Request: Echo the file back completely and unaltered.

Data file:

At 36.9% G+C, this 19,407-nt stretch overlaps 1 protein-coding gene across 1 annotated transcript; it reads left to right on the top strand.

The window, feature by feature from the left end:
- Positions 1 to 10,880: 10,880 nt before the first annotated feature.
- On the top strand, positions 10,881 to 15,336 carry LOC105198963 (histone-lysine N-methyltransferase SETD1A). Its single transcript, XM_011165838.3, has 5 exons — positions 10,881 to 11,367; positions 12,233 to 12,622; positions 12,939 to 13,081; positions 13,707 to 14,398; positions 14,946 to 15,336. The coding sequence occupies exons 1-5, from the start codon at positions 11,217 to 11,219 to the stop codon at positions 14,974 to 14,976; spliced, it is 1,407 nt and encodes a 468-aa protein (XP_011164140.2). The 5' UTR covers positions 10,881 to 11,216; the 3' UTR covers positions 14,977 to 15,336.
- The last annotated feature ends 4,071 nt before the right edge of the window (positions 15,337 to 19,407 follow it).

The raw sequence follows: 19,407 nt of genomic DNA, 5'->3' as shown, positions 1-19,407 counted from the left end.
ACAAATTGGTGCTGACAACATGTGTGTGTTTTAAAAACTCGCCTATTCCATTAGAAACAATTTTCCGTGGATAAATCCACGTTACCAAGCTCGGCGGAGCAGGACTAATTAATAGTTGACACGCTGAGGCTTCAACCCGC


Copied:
At 36.9% G+C, this 19,407-nt stretch overlaps 1 protein-coding gene across 1 annotated transcript; it reads left to right on the top strand.

The window, feature by feature from the left end:
- Positions 1 to 10,880: 10,880 nt before the first annotated feature.
- On the top strand, positions 10,881 to 15,336 carry LOC105198963 (histone-lysine N-methyltransferase SETD1A). Its single transcript, XM_011165838.3, has 5 exons — positions 10,881 to 11,367; positions 12,233 to 12,622; positions 12,939 to 13,081; positions 13,707 to 14,398; positions 14,946 to 15,336. The coding sequence occupies exons 1-5, from the start codon at positions 11,217 to 11,219 to the stop codon at positions 14,974 to 14,976; spliced, it is 1,407 nt and encodes a 468-aa protein (XP_011164140.2). The 5' UTR covers positions 10,881 to 11,216; the 3' UTR covers positions 14,977 to 15,336.
- The last annotated feature ends 4,071 nt before the right edge of the window (positions 15,337 to 19,407 follow it).

The raw sequence follows: 19,407 nt of genomic DNA, 5'->3' as shown, positions 1-19,407 counted from the left end.
ACAAATTGGTGCTGACAACATGTGTGTGTTTTAAAAACTCGCCTATTCCATTAGAAACAATTTTCCGTGGATAAATCCACGTTACCAAGCTCGGCGGAGCAGGACTAATTAATAGTTGACACGCTGAGGCTTCAACCCGC